Tu BiShvat (Hebrew for the 15th day of the Hebrew month of Shvat) is the new year of the trees.
While my neighbors were putting their Christmas trees to the curb, in what seems like a ritual of replacement, I was preparing to plant for Tu BiShvat.
Tu BiShvat is a reminder that we spend our lives planting seeds. Time and effort are needed for our efforts to bear fruit. Wait patiently. One day, like the seed, we will be blessed.
By Joshua Weinberg
“And when you come into the Land, and have planted all manner of food bearing trees… (Lev. 19:23) The Holy one Blessed be he said to the people Israel: Even though you have found [the land] full of plenty, you shall not say: We shall sit and not plant, rather proceed with caution in your planting… For as you have entered and found the fruits of others’ labor, you so shall plant for your children. (Midrash Tanhuma)
If you’re like me, then you may remember that pivotal moment of Jewish education when you received your very own Jewish National Fund (JNF) certificate for a tree planted in Israel. Whether it was for a birth, birthday, bar/bat mitzvah, or in memory of a loved one, a tree was planted in Israel to mark the occasion. The message was clear: with every passing milestone we want to connect Jews to the Land of Israel and to the Zionist enterprise. All of us who were the fortunate recipients of such trees knew in the recesses of our mind that somewhere in that strip of land, in some forest, was our tree, our little piece of Israel. As the certificates read, the JNF wished us the following: “We wish you the fortune of seeing it grow with much pleasure and ease.”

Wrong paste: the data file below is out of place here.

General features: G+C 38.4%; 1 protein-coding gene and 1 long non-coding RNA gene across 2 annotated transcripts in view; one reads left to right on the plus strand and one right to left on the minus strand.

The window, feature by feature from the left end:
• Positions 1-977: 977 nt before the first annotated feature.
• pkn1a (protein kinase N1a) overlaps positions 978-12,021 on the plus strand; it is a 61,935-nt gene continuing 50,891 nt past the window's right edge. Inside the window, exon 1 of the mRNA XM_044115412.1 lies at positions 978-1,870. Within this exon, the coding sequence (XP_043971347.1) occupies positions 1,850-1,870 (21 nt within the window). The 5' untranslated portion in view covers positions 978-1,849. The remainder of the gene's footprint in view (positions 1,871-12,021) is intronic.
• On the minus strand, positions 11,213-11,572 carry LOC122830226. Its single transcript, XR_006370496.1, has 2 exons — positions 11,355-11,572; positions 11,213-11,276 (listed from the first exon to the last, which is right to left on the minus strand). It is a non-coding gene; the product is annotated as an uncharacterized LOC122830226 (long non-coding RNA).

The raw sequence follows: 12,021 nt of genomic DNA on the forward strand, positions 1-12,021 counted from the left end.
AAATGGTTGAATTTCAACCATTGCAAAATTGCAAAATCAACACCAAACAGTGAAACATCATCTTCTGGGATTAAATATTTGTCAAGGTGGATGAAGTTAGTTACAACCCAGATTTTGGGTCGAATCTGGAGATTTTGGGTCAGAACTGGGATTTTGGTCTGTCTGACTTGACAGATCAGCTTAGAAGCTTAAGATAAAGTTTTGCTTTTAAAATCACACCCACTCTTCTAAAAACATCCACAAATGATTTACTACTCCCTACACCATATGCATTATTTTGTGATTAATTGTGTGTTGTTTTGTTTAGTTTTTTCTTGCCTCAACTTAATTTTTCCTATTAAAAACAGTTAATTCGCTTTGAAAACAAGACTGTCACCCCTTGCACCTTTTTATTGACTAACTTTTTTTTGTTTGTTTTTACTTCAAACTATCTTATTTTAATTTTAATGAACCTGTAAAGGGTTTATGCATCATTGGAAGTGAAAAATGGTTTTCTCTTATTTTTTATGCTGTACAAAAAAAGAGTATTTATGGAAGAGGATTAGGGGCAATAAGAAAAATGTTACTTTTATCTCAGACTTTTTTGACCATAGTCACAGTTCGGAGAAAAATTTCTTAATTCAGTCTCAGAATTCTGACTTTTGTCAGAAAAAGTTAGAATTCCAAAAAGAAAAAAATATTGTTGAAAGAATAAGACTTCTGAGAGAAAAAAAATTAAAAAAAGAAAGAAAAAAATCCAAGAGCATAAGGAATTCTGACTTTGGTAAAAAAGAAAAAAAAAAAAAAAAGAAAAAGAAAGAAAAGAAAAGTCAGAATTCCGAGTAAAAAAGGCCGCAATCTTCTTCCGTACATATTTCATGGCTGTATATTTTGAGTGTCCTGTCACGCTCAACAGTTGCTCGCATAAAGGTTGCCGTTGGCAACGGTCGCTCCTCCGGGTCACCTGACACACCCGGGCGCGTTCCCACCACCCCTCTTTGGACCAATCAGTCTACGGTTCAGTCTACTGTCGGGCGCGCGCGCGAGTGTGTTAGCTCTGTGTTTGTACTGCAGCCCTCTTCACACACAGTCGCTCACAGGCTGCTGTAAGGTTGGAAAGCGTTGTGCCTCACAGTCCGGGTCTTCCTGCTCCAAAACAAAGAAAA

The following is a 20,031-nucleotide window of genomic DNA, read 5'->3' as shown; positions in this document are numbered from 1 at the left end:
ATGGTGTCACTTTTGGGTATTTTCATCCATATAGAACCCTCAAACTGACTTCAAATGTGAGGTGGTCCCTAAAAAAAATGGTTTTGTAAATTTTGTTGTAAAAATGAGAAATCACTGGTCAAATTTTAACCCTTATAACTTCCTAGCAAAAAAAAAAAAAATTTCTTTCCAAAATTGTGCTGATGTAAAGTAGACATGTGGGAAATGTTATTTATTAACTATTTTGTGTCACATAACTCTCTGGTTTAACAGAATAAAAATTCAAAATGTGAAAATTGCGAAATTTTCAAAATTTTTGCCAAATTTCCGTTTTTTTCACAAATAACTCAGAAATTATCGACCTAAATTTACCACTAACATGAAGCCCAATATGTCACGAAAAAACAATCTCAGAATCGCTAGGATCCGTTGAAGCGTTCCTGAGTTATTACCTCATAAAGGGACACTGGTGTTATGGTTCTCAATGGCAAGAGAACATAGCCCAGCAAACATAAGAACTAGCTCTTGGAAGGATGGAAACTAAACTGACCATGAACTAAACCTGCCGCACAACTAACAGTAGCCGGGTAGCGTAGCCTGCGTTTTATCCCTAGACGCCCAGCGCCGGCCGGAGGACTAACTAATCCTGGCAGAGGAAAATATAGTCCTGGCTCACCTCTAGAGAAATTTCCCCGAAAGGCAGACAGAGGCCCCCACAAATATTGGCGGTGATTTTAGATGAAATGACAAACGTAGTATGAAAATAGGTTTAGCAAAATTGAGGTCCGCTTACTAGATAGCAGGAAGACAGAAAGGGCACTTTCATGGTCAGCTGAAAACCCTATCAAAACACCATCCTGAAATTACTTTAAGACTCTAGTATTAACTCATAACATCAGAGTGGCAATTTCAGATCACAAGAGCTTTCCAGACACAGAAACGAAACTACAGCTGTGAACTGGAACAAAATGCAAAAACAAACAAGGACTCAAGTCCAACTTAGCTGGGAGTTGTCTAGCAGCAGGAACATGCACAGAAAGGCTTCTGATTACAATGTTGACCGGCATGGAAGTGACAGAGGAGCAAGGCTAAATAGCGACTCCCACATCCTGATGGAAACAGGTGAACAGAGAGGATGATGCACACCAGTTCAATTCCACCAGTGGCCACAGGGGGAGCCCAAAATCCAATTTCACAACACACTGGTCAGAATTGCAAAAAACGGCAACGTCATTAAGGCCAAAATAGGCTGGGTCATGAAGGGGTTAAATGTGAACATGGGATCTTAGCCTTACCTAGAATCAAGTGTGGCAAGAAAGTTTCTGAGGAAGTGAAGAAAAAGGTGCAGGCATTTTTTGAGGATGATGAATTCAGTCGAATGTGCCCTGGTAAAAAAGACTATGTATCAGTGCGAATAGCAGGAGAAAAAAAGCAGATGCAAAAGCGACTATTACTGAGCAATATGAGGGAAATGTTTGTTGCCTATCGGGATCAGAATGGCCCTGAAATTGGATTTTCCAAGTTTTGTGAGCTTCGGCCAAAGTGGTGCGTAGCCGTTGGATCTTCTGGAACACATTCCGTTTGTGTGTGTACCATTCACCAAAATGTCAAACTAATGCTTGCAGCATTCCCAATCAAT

ReformJudaism.org has the perfect recipes to help you give thanks for the fall harvest. Find your nearest sukkah and start noshing!
The Jewish Holiday season is in full swing. We have celebrated Rosh Hashanah, the Jewish New Year and Yom Kippur, the day of repentence, and now we are rounding the corner to Sukkot and Simchat Torah. Jewish tradition asks us for introspection and reflection during this season.
“All citizens of Israel shall live in booths, in order that future generations may know that I made the Israelite people live in booths when I brought them out of the land of Egypt” (Leviticus 23:42).
As we celebrate Sukkot—when we contemplate fragility, shelter, and resilience—let us remember the people of Haiti, who have endured unimaginable destruction from Hurricane Matthew.
As we welcome guests this Sukkot, the sole label we should place on each other is an inclusive one: we are individuals with diverse needs.